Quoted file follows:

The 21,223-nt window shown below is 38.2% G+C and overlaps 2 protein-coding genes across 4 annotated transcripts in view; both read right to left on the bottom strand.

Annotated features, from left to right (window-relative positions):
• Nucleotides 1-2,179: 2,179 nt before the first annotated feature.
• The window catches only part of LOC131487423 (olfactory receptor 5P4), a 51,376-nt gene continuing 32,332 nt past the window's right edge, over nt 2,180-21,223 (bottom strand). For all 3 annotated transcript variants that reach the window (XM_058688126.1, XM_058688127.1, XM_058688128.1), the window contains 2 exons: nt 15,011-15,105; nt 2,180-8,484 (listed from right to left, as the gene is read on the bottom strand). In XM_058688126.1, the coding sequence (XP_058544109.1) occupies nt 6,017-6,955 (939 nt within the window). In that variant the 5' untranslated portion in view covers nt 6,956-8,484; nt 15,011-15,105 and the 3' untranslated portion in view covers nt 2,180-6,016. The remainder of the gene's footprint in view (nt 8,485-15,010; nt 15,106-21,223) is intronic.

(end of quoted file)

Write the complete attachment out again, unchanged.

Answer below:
The 21,223-nt window shown below is 38.2% G+C and overlaps 2 protein-coding genes across 4 annotated transcripts in view; both read right to left on the bottom strand.

Annotated features, from left to right (window-relative positions):
• Nucleotides 1-2,179: 2,179 nt before the first annotated feature.
• The window catches only part of LOC131487423 (olfactory receptor 5P4), a 51,376-nt gene continuing 32,332 nt past the window's right edge, over nt 2,180-21,223 (bottom strand). For all 3 annotated transcript variants that reach the window (XM_058688126.1, XM_058688127.1, XM_058688128.1), the window contains 2 exons: nt 15,011-15,105; nt 2,180-8,484 (listed from right to left, as the gene is read on the bottom strand). In XM_058688126.1, the coding sequence (XP_058544109.1) occupies nt 6,017-6,955 (939 nt within the window). In that variant the 5' untranslated portion in view covers nt 6,956-8,484; nt 15,011-15,105 and the 3' untranslated portion in view covers nt 2,180-6,016. The remainder of the gene's footprint in view (nt 8,485-15,010; nt 15,106-21,223) is intronic.